The foregoing description has shown how prior art sequence controllers are generally configured and how they work. It is evident from the description that the address parts of their sequence table are incapable of directly accommodating logical or arithmetic expressions therein. In addition, it has been necessary for the prior art sequence controllers to have additional steps to deal with abnormal states besides those provided in the sequence table. In the sequence table of FIG. 1, three steps, ST3, ST5 and ST8, are provided to address abnormal states. In actual plants, however, a large number of steps in the sequence table must be supplemented by the correspondingly large number of steps to deal with abnormal contingencies. This has resulted in the need to provide a large memory capacity.

SUMMARY OF THE INVENTION

In view of the foregoing, it is therefore an object of the present invention to provide a sequence controller capable of directly accommodating logical and arithmetic expressions in the address parts of its sequence table.

It is another object of the present invention to provide a sequence controller whose memory capacity is small thanks to a small number of steps needed to deal with abnormal states.

To attain the above-described objects, a sequence controller according to the invention has a sequence table built with a group of input condition collecting instructions, a group of branch condition collecting instructions, a table instruction and a group of output instructions, and comprises a means for organically and selectively combining these instructions in response to the respective sequence operation conditions that take place.

A sequence table according to the invention, capable of having the input condition collecting instructions, branch condition collecting instructions, table instruction and output instructions set up as desired, thus allows logical and arithmetic expressions to be executed therein.

Furthermore, to attain the above-described objects, a sequence controller according to the invention comprises a step number storing section and a step return means. The step number storing section stores the original step number when transition occurs from one step to the next in the sequence table. If a required branch condition is met in a transitional state, the step return means effects transition to the original step whose number was stored in the step number storing section, or to the step next thereto.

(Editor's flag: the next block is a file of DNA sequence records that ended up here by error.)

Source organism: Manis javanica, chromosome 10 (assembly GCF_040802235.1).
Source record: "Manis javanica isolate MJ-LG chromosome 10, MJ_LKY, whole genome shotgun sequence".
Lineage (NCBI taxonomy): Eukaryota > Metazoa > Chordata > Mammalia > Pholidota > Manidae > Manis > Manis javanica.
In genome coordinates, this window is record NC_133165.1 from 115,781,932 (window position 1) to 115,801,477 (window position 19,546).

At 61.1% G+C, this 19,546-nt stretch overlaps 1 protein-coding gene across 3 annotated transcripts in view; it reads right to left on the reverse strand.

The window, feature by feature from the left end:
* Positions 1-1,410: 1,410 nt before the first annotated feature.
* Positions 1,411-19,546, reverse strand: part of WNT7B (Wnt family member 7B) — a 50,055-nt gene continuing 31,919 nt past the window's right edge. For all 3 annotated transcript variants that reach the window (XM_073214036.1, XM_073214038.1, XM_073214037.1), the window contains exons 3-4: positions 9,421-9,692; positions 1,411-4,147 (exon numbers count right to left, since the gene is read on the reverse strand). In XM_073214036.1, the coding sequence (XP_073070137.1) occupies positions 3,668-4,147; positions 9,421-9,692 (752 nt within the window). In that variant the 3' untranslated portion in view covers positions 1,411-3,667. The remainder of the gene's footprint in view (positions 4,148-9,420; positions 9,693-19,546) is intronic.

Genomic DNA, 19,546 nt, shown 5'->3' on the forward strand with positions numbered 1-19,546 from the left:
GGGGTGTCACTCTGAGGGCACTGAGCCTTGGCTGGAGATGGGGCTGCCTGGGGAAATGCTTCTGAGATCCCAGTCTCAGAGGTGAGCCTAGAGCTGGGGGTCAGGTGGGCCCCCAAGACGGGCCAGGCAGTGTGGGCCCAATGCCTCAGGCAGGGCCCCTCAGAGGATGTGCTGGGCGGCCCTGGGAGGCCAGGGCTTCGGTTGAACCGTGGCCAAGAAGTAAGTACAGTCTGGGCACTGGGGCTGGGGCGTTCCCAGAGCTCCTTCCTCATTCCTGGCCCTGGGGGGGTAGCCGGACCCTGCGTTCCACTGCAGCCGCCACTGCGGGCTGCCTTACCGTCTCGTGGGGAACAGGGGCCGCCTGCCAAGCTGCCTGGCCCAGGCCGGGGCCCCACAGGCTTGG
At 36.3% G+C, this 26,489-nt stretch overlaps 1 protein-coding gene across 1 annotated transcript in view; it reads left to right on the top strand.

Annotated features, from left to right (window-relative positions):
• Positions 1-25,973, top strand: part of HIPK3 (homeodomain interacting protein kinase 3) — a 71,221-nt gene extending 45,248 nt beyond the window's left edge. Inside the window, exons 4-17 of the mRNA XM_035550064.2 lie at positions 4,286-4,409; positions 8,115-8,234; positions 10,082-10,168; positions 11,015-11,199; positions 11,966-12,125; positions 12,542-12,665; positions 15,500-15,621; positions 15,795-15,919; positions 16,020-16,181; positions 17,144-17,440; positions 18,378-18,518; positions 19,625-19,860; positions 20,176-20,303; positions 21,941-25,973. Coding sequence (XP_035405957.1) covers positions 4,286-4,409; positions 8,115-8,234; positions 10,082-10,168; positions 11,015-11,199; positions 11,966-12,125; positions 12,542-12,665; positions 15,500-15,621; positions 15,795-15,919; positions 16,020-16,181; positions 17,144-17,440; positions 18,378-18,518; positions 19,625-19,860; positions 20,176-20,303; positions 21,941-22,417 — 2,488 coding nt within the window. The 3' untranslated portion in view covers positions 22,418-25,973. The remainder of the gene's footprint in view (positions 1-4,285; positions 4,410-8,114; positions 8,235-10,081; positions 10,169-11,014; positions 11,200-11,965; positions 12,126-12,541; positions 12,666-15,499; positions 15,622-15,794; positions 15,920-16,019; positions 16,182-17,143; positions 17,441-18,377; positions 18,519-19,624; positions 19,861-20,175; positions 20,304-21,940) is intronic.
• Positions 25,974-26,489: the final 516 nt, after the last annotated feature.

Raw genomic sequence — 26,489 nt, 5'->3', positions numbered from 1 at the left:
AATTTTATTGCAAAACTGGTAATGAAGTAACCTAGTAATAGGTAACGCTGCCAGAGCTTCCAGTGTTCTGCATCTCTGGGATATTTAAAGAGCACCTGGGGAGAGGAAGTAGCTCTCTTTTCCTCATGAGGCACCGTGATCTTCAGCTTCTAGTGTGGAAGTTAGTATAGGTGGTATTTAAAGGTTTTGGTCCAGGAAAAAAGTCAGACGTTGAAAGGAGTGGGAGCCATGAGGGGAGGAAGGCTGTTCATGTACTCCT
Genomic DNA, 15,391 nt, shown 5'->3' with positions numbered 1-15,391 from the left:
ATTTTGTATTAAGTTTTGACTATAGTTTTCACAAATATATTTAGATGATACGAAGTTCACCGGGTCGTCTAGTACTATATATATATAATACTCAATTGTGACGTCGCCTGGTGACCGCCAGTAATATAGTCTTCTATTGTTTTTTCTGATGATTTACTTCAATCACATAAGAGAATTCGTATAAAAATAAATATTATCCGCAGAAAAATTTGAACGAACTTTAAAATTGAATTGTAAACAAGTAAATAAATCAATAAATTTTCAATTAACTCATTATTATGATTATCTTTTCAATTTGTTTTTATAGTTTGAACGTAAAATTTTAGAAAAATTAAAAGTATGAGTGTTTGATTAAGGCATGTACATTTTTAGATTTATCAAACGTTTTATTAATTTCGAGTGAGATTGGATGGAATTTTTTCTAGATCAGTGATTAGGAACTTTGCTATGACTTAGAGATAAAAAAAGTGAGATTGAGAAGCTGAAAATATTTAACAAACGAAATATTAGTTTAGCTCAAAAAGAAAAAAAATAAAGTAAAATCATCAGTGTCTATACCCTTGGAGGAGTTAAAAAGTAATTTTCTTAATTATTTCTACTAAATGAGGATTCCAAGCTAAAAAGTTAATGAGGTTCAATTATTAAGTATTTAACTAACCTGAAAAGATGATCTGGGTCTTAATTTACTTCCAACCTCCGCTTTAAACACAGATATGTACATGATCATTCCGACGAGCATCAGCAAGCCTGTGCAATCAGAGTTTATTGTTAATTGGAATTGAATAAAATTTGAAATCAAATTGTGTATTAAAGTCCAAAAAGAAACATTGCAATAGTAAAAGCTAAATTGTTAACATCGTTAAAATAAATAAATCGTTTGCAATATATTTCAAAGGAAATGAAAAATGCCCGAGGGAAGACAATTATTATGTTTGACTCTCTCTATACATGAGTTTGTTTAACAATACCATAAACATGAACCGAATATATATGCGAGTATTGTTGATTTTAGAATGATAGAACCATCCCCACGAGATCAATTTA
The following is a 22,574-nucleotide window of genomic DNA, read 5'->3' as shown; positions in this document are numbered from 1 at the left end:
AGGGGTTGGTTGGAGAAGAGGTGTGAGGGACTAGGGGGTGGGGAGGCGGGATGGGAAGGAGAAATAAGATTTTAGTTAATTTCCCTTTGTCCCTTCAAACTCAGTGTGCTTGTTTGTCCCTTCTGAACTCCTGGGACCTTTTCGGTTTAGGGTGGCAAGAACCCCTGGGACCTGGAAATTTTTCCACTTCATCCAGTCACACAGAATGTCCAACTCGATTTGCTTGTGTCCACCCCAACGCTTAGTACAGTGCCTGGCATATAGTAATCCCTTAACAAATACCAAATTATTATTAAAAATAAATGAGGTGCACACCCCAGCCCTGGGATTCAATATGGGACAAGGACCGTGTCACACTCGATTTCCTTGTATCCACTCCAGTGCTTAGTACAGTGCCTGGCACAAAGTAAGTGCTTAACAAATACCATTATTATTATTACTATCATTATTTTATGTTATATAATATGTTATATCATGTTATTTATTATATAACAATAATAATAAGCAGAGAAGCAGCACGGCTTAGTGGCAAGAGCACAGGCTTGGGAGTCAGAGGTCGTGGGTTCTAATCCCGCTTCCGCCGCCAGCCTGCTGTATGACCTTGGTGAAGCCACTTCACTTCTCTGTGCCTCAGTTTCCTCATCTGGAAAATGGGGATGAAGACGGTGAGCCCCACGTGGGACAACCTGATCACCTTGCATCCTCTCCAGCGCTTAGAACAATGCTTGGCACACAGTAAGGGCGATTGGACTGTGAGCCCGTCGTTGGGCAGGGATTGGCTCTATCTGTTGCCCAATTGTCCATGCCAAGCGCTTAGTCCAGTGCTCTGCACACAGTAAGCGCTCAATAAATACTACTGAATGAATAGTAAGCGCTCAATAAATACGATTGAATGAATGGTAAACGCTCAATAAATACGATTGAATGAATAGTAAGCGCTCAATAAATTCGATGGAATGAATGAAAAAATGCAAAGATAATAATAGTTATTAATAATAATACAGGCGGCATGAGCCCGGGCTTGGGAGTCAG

In addition, a sequence table according to the invention makes it possible to commonly use steps to deal with abnormal states, i.e., the steps constituting another component of the table, among different processes. This arrangement drastically reduces the number of the error-handling steps, thereby reducing the memory size required.

The above and other related objects and features of the invention, as well as the novelty thereof, will clearly appear from the following description and from the accompanying drawings. It is to be understood that these drawings are intended to illustrate the invention and are not to be construed to limit the scope thereof.

BRIEF DESCRIPTION OF THE DRAWINGS

FIG. 1 is a sequence table for use by prior art sequence controllers;

FIG. 2 is a table execution instruction diagram for use by prior art sequence controllers;

FIG. 3 is a fixed data table for use by prior art sequence controllers;

FIG. 4 is a table execution flowchart that applies to prior art sequence controllers;

FIG. 5 is a system block diagram which comprises a conventional sequence controller;

FIG. 6 is a detailed data table generally employed by prior art sequence controllers;

FIG. 7 is a variable data table for use by prior art sequence controllers;

FIG. 8 is a detailed flag status view that applies to prior art sequence controllers;

FIG. 9 is a sequence table for use by a sequence controller as a first embodiment of the present invention;

FIG. 10 is an instruction table for use by the sequence controller whose sequence table is shown in FIG. 9;

FIG. 11 is a flowchart showing how output instructions work in the first embodiment of the invention;

FIG. 12 is a sequence table for use by a second embodiment of the present invention;

FIG. 13 is a variable data table for use by the second embodiment; and